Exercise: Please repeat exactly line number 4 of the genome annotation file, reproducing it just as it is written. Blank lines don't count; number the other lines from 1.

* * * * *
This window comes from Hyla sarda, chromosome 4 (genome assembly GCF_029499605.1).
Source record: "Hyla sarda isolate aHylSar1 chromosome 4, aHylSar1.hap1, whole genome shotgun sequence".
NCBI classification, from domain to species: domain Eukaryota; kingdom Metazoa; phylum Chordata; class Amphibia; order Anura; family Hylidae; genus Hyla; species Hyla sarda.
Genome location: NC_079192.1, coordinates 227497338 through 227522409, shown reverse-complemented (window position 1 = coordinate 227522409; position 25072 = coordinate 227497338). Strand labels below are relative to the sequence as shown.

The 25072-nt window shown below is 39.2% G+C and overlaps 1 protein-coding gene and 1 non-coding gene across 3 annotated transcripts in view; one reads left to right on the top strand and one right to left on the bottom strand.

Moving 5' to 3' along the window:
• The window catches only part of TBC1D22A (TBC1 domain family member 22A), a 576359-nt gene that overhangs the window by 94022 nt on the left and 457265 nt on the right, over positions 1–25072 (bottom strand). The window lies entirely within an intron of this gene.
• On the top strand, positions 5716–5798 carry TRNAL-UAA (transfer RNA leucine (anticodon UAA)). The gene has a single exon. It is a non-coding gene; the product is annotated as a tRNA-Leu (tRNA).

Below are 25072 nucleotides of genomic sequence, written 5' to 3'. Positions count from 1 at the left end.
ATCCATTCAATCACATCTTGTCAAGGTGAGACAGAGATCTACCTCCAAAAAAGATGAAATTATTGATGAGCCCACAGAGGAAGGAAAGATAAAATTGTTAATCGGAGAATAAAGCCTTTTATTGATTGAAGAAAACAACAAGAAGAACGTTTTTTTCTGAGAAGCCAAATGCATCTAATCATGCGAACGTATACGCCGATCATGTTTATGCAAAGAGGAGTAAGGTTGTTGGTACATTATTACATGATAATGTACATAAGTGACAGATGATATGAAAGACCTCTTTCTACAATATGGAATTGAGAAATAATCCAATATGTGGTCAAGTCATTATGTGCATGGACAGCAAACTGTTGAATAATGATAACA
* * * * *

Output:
Genome location: NC_079192.1, coordinates 227497338 through 227522409, shown reverse-complemented (window position 1 = coordinate 227522409; position 25072 = coordinate 227497338). Strand labels below are relative to the sequence as shown.